Few expected Gawker to win its case against Hulk Hogan at the start of 2016 after they published clips from his sex tape, but nobody expected them to get obliterated. Gawker’s bankruptcy started a worrisome chain reaction for press freedom in the States – one which now goes right the way to the top…
It’s safe to say that when James Madison was drafting the First Amendment back in the late 18th Century he probably didn’t foresee a situation wherein an infamously snarky New York gossip blog would one day get its hands on an illicitly gained sex tape of a world-famous wrestler, publish footage of him actually engaged in the act of penetrating his former-best friend’s wife, accompany it with a 1,500 word written commentary of his sexual performance and then wrap themselves in the Constitution when said world-famous wrestler decides to sue every last inch of their arse for invading his privacy.
If he had, he really should have thought to add in a line in about whether or not the press is required to take an active interest in the cocks and balls of its nation’s athletes, because it would have saved everyone a whole lot of bother in early 2016 when Hulk Hogan took Gawker to court for publishing snippets of his sex tape on their website.
But, hey. That’s nation building for you. Mistakes get made.
Plus, to blame James Madison for what happened (or any of the Founding Fathers, for that matter) is a touch unfair. Not least because there are a number of other perfectly viable candidates to shoulder the blame for the shitshow that unfolded in that case.
Manhattan’s media elite, the legal sharks of LA, Silicon Valley’s libertarian disrupters and the Regular Joes of St Petersburg, Florida all have their part to play in the case of Bollea v Gawker: a case which may yet have unexpectedly awful repercussions for the press and First Amendment rights.
Here’s a few numbers for you.
When Pamela Anderson took up a lawsuit against IEG for leaking her sex tape with Tommy Lee to the internet, the judge awarded her $1.5m. The tape was 39 minutes long.
When Kim Kardashian took up a lawsuit against Vivid Entertainment for trying to distribute her leaked sex tape with Ray J, she settled out of court for a reported $5m. The tape was 41 minutes long.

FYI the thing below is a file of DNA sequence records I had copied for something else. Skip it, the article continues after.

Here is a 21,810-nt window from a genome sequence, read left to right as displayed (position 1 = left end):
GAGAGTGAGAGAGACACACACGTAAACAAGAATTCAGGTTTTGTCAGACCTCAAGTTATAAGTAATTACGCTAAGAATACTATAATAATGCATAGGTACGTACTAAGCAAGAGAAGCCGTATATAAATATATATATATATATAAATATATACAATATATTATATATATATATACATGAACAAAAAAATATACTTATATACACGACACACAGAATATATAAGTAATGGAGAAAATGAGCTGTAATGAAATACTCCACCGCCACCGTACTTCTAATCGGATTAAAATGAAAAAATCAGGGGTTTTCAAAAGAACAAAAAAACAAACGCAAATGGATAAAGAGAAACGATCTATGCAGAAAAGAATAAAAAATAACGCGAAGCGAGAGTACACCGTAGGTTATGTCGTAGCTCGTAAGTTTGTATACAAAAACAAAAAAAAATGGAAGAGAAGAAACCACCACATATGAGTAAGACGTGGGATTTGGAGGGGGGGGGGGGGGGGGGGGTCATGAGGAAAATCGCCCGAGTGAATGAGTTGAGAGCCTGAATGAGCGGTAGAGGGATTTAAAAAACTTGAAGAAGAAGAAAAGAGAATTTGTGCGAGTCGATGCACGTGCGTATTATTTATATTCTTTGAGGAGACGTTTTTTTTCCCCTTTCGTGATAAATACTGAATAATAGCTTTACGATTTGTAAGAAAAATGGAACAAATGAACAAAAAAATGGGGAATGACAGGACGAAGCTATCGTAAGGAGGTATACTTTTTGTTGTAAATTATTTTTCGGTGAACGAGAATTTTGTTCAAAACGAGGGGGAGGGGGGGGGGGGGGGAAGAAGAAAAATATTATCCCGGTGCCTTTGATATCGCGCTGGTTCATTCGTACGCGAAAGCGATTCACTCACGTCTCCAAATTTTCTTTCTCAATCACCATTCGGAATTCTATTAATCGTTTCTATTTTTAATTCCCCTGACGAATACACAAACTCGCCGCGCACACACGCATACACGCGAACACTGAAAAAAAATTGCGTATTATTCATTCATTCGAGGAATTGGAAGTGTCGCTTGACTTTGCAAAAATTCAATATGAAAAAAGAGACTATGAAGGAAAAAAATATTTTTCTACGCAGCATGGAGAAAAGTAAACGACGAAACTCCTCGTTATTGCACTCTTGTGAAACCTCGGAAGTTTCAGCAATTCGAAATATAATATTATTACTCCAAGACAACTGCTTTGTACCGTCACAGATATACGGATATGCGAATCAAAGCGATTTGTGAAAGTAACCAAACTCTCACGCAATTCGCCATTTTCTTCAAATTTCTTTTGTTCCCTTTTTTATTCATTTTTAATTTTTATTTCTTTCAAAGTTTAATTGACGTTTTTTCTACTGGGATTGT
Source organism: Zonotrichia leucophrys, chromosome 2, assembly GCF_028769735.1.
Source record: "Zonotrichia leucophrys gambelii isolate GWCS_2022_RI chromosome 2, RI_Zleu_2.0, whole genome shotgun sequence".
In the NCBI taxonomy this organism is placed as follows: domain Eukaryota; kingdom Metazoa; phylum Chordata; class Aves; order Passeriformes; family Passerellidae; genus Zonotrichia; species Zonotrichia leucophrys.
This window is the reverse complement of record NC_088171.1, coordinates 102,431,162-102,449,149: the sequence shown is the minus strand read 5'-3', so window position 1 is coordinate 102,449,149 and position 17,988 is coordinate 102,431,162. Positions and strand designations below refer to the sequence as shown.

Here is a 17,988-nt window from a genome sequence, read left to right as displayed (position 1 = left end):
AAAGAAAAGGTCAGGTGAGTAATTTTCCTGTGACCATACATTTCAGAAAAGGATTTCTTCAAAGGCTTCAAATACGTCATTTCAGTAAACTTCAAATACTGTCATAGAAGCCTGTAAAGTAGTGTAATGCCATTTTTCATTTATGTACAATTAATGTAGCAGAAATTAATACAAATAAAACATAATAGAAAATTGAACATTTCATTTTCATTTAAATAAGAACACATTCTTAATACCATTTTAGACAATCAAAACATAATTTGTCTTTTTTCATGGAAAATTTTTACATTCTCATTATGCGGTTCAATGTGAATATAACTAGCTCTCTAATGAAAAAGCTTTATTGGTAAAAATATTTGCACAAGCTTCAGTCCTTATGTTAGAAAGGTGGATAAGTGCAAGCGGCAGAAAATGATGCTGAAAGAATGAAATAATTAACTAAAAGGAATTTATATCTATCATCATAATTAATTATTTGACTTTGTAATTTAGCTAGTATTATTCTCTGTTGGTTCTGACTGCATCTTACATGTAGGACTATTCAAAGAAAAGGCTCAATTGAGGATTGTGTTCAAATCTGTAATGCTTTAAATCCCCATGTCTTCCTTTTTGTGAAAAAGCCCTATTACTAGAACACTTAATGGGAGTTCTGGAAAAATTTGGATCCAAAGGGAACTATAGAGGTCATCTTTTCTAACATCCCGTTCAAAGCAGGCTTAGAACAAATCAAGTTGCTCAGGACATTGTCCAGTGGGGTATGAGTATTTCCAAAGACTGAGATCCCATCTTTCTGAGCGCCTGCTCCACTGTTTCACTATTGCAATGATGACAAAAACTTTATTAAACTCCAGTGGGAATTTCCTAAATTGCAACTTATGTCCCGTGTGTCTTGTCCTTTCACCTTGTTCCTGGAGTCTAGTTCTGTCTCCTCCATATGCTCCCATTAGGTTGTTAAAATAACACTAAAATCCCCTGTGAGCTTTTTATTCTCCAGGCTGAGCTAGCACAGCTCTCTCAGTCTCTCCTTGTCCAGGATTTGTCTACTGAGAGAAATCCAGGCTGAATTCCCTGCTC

When Hulk Hogan took up a lawsuit against Gawker for publishing his sex tape, he put in a claim for $100m. The case went to trial and the jury found in favour of Hogan – but they disagreed with the amount he was asking for.
They decided to award him $140m instead.
The tape that Gawker published was less than two minutes long.
That works out at more than $1m per second of footage. Given that the tape Gawker published only featured nine seconds of actual sexual activity, stroke-for-stroke it’s closer to $15m per second – but why is all this vulgar money talk important?
First, it’s important because Bollea v Gawker has exploded the boundaries for how much a celebrity can realistically claim when launching these sorts of lawsuits.
Damages in civil cases like this are usually determined by the examples set by judges and juries in similar circumstances. Historically, leaked sex tapes have earned other (predominantly female) celebrities relatively tiny seven-figure sums. Although Hogan eventually settled for an eight-figure sum, we’ve entered a new reality where a nine-figure sum has a precedent. So these cases have just become 100 times more expensive at a time when a great deal of journalism is struggling to make ends meet.
Second, and slightly more pressingly, it’s important because this judgement bankrupted Gawker. The unprecedented amount awarded to Hulk Hogan in restitution for the publication of his sex tape caused both Gawker itself and its owner, Nick Denton, to file for Chapter 11 bankruptcy protection.